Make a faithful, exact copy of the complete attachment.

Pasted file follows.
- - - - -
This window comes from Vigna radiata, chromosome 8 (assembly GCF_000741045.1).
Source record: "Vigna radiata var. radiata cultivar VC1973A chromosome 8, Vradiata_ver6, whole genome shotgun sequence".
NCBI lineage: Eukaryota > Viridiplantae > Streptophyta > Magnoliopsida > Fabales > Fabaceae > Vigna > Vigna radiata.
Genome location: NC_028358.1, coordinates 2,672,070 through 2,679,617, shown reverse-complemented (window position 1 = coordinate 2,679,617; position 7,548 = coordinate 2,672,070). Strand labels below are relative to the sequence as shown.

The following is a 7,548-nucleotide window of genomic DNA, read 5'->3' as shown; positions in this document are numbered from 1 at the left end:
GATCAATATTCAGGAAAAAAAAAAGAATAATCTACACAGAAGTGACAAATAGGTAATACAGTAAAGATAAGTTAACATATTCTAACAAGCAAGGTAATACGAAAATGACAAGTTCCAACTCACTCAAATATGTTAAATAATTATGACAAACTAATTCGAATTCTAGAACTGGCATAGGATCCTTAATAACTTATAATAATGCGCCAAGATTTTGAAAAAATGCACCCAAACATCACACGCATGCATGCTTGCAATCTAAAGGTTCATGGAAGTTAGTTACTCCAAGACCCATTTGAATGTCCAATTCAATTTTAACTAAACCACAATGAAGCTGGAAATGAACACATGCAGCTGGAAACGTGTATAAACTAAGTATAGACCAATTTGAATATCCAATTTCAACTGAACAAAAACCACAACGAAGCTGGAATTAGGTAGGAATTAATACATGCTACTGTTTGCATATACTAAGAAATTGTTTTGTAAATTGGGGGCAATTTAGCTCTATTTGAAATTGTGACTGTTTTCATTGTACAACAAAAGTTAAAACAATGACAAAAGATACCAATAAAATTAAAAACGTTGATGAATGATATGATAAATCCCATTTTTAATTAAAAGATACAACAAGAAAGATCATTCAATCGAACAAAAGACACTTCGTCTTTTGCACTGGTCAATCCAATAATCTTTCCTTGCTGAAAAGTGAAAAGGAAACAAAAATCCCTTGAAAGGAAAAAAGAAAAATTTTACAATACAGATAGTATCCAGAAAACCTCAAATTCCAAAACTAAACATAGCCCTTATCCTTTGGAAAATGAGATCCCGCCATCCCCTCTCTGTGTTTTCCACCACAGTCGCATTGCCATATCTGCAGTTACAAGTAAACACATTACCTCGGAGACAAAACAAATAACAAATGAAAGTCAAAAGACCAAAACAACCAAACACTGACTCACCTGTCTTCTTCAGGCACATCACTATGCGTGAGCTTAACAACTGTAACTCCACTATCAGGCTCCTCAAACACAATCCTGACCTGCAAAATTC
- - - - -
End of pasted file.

This window comes from Vigna radiata, chromosome 8 (assembly GCF_000741045.1).
Source record: "Vigna radiata var. radiata cultivar VC1973A chromosome 8, Vradiata_ver6, whole genome shotgun sequence".
NCBI lineage: Eukaryota > Viridiplantae > Streptophyta > Magnoliopsida > Fabales > Fabaceae > Vigna > Vigna radiata.
Genome location: NC_028358.1, coordinates 2,672,070 through 2,679,617, shown reverse-complemented (window position 1 = coordinate 2,679,617; position 7,548 = coordinate 2,672,070). Strand labels below are relative to the sequence as shown.

The following is a 7,548-nucleotide window of genomic DNA, read 5'->3' as shown; positions in this document are numbered from 1 at the left end:
GATCAATATTCAGGAAAAAAAAAAGAATAATCTACACAGAAGTGACAAATAGGTAATACAGTAAAGATAAGTTAACATATTCTAACAAGCAAGGTAATACGAAAATGACAAGTTCCAACTCACTCAAATATGTTAAATAATTATGACAAACTAATTCGAATTCTAGAACTGGCATAGGATCCTTAATAACTTATAATAATGCGCCAAGATTTTGAAAAAATGCACCCAAACATCACACGCATGCATGCTTGCAATCTAAAGGTTCATGGAAGTTAGTTACTCCAAGACCCATTTGAATGTCCAATTCAATTTTAACTAAACCACAATGAAGCTGGAAATGAACACATGCAGCTGGAAACGTGTATAAACTAAGTATAGACCAATTTGAATATCCAATTTCAACTGAACAAAAACCACAACGAAGCTGGAATTAGGTAGGAATTAATACATGCTACTGTTTGCATATACTAAGAAATTGTTTTGTAAATTGGGGGCAATTTAGCTCTATTTGAAATTGTGACTGTTTTCATTGTACAACAAAAGTTAAAACAATGACAAAAGATACCAATAAAATTAAAAACGTTGATGAATGATATGATAAATCCCATTTTTAATTAAAAGATACAACAAGAAAGATCATTCAATCGAACAAAAGACACTTCGTCTTTTGCACTGGTCAATCCAATAATCTTTCCTTGCTGAAAAGTGAAAAGGAAACAAAAATCCCTTGAAAGGAAAAAAGAAAAATTTTACAATACAGATAGTATCCAGAAAACCTCAAATTCCAAAACTAAACATAGCCCTTATCCTTTGGAAAATGAGATCCCGCCATCCCCTCTCTGTGTTTTCCACCACAGTCGCATTGCCATATCTGCAGTTACAAGTAAACACATTACCTCGGAGACAAAACAAATAACAAATGAAAGTCAAAAGACCAAAACAACCAAACACTGACTCACCTGTCTTCTTCAGGCACATCACTATGCGTGAGCTTAACAACTGTAACTCCACTATCAGGCTCCTCAAACACAATCCTGACCTGCAAAATTC